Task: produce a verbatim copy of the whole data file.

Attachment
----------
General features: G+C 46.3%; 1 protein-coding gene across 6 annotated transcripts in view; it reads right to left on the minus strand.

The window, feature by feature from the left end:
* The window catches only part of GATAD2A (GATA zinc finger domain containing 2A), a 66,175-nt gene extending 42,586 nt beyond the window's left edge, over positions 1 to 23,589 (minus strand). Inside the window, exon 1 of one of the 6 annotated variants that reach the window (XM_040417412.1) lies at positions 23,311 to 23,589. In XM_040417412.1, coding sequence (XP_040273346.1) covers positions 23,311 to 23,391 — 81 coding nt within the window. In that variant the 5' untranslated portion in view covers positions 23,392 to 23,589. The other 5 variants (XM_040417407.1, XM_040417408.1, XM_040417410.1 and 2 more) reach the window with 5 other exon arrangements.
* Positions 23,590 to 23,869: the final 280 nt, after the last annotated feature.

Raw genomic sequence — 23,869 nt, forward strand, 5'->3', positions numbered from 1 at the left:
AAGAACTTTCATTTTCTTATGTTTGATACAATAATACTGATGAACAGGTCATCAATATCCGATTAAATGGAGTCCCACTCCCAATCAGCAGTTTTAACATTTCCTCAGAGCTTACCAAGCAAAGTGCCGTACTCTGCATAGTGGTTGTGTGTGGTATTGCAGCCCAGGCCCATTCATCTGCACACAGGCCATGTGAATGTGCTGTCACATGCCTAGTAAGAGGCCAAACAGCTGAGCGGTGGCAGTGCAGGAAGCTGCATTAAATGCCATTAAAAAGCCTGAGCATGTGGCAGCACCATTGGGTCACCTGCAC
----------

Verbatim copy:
General features: G+C 46.3%; 1 protein-coding gene across 6 annotated transcripts in view; it reads right to left on the minus strand.

The window, feature by feature from the left end:
* The window catches only part of GATAD2A (GATA zinc finger domain containing 2A), a 66,175-nt gene extending 42,586 nt beyond the window's left edge, over positions 1 to 23,589 (minus strand). Inside the window, exon 1 of one of the 6 annotated variants that reach the window (XM_040417412.1) lies at positions 23,311 to 23,589. In XM_040417412.1, coding sequence (XP_040273346.1) covers positions 23,311 to 23,391 — 81 coding nt within the window. In that variant the 5' untranslated portion in view covers positions 23,392 to 23,589. The other 5 variants (XM_040417407.1, XM_040417408.1, XM_040417410.1 and 2 more) reach the window with 5 other exon arrangements.
* Positions 23,590 to 23,869: the final 280 nt, after the last annotated feature.

Raw genomic sequence — 23,869 nt, forward strand, 5'->3', positions numbered from 1 at the left:
AAGAACTTTCATTTTCTTATGTTTGATACAATAATACTGATGAACAGGTCATCAATATCCGATTAAATGGAGTCCCACTCCCAATCAGCAGTTTTAACATTTCCTCAGAGCTTACCAAGCAAAGTGCCGTACTCTGCATAGTGGTTGTGTGTGGTATTGCAGCCCAGGCCCATTCATCTGCACACAGGCCATGTGAATGTGCTGTCACATGCCTAGTAAGAGGCCAAACAGCTGAGCGGTGGCAGTGCAGGAAGCTGCATTAAATGCCATTAAAAAGCCTGAGCATGTGGCAGCACCATTGGGTCACCTGCAC